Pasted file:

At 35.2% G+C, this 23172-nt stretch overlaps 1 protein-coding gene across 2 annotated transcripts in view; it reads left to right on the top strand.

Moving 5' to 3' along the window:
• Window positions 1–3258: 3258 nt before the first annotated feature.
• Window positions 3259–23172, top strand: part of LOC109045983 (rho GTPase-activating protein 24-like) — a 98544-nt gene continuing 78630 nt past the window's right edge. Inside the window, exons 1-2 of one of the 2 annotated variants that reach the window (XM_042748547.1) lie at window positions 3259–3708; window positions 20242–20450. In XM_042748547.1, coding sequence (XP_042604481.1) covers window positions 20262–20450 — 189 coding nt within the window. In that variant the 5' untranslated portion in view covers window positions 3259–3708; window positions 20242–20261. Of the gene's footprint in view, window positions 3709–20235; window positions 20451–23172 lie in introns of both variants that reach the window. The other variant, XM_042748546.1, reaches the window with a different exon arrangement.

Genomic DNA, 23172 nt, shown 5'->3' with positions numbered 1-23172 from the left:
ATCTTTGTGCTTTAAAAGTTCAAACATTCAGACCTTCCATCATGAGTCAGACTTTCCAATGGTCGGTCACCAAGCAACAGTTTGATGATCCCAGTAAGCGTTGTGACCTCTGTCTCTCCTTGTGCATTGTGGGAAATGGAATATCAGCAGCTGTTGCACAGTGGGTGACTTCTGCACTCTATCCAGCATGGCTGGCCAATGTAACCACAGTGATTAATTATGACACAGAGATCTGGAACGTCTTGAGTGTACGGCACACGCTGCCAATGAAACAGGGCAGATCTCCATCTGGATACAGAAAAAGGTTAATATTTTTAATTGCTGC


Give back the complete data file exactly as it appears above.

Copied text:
At 35.2% G+C, this 23172-nt stretch overlaps 1 protein-coding gene across 2 annotated transcripts in view; it reads left to right on the top strand.

Moving 5' to 3' along the window:
• Window positions 1–3258: 3258 nt before the first annotated feature.
• Window positions 3259–23172, top strand: part of LOC109045983 (rho GTPase-activating protein 24-like) — a 98544-nt gene continuing 78630 nt past the window's right edge. Inside the window, exons 1-2 of one of the 2 annotated variants that reach the window (XM_042748547.1) lie at window positions 3259–3708; window positions 20242–20450. In XM_042748547.1, coding sequence (XP_042604481.1) covers window positions 20262–20450 — 189 coding nt within the window. In that variant the 5' untranslated portion in view covers window positions 3259–3708; window positions 20242–20261. Of the gene's footprint in view, window positions 3709–20235; window positions 20451–23172 lie in introns of both variants that reach the window. The other variant, XM_042748546.1, reaches the window with a different exon arrangement.

Genomic DNA, 23172 nt, shown 5'->3' with positions numbered 1-23172 from the left:
ATCTTTGTGCTTTAAAAGTTCAAACATTCAGACCTTCCATCATGAGTCAGACTTTCCAATGGTCGGTCACCAAGCAACAGTTTGATGATCCCAGTAAGCGTTGTGACCTCTGTCTCTCCTTGTGCATTGTGGGAAATGGAATATCAGCAGCTGTTGCACAGTGGGTGACTTCTGCACTCTATCCAGCATGGCTGGCCAATGTAACCACAGTGATTAATTATGACACAGAGATCTGGAACGTCTTGAGTGTACGGCACACGCTGCCAATGAAACAGGGCAGATCTCCATCTGGATACAGAAAAAGGTTAATATTTTTAATTGCTGC